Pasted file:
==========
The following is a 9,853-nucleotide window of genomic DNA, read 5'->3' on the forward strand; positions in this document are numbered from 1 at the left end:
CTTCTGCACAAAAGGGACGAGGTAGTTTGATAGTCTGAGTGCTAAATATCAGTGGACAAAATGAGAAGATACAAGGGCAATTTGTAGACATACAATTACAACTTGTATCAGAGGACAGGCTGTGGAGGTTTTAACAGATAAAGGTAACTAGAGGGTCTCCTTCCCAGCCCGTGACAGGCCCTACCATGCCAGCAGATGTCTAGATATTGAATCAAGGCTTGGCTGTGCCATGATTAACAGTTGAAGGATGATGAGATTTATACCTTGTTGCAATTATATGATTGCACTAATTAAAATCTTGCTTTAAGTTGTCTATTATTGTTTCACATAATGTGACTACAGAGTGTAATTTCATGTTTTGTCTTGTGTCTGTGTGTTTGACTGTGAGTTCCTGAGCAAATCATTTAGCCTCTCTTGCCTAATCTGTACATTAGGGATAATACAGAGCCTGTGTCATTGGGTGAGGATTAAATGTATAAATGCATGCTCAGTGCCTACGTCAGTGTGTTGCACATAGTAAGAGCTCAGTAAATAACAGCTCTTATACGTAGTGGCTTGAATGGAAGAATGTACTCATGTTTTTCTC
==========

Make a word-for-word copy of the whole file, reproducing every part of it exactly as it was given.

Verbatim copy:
The following is a 9,853-nucleotide window of genomic DNA, read 5'->3' on the forward strand; positions in this document are numbered from 1 at the left end:
CTTCTGCACAAAAGGGACGAGGTAGTTTGATAGTCTGAGTGCTAAATATCAGTGGACAAAATGAGAAGATACAAGGGCAATTTGTAGACATACAATTACAACTTGTATCAGAGGACAGGCTGTGGAGGTTTTAACAGATAAAGGTAACTAGAGGGTCTCCTTCCCAGCCCGTGACAGGCCCTACCATGCCAGCAGATGTCTAGATATTGAATCAAGGCTTGGCTGTGCCATGATTAACAGTTGAAGGATGATGAGATTTATACCTTGTTGCAATTATATGATTGCACTAATTAAAATCTTGCTTTAAGTTGTCTATTATTGTTTCACATAATGTGACTACAGAGTGTAATTTCATGTTTTGTCTTGTGTCTGTGTGTTTGACTGTGAGTTCCTGAGCAAATCATTTAGCCTCTCTTGCCTAATCTGTACATTAGGGATAATACAGAGCCTGTGTCATTGGGTGAGGATTAAATGTATAAATGCATGCTCAGTGCCTACGTCAGTGTGTTGCACATAGTAAGAGCTCAGTAAATAACAGCTCTTATACGTAGTGGCTTGAATGGAAGAATGTACTCATGTTTTTCTC